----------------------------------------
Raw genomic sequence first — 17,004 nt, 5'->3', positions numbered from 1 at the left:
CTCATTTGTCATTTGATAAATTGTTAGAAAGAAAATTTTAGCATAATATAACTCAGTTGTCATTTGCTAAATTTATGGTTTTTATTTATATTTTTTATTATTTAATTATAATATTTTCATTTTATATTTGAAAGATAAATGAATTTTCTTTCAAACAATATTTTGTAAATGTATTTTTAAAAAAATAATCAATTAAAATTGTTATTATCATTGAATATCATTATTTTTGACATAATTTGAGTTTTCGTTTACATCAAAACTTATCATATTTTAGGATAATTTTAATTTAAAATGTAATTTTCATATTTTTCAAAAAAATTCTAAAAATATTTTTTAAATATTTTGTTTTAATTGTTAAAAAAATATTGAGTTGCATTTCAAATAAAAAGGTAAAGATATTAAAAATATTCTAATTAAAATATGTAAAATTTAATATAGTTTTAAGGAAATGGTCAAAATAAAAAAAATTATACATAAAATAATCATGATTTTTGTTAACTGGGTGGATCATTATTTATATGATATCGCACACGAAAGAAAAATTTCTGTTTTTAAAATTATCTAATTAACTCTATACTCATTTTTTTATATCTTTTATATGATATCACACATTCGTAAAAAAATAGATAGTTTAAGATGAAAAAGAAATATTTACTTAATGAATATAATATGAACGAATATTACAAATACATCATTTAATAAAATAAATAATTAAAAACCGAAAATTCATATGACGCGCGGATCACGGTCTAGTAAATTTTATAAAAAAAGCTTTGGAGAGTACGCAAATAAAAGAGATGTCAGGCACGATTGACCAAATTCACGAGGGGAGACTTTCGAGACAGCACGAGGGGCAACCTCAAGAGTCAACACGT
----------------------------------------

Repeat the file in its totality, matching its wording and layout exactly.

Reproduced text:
Raw genomic sequence first — 17,004 nt, 5'->3', positions numbered from 1 at the left:
CTCATTTGTCATTTGATAAATTGTTAGAAAGAAAATTTTAGCATAATATAACTCAGTTGTCATTTGCTAAATTTATGGTTTTTATTTATATTTTTTATTATTTAATTATAATATTTTCATTTTATATTTGAAAGATAAATGAATTTTCTTTCAAACAATATTTTGTAAATGTATTTTTAAAAAAATAATCAATTAAAATTGTTATTATCATTGAATATCATTATTTTTGACATAATTTGAGTTTTCGTTTACATCAAAACTTATCATATTTTAGGATAATTTTAATTTAAAATGTAATTTTCATATTTTTCAAAAAAATTCTAAAAATATTTTTTAAATATTTTGTTTTAATTGTTAAAAAAATATTGAGTTGCATTTCAAATAAAAAGGTAAAGATATTAAAAATATTCTAATTAAAATATGTAAAATTTAATATAGTTTTAAGGAAATGGTCAAAATAAAAAAAATTATACATAAAATAATCATGATTTTTGTTAACTGGGTGGATCATTATTTATATGATATCGCACACGAAAGAAAAATTTCTGTTTTTAAAATTATCTAATTAACTCTATACTCATTTTTTTATATCTTTTATATGATATCACACATTCGTAAAAAAATAGATAGTTTAAGATGAAAAAGAAATATTTACTTAATGAATATAATATGAACGAATATTACAAATACATCATTTAATAAAATAAATAATTAAAAACCGAAAATTCATATGACGCGCGGATCACGGTCTAGTAAATTTTATAAAAAAAGCTTTGGAGAGTACGCAAATAAAAGAGATGTCAGGCACGATTGACCAAATTCACGAGGGGAGACTTTCGAGACAGCACGAGGGGCAACCTCAAGAGTCAACACGT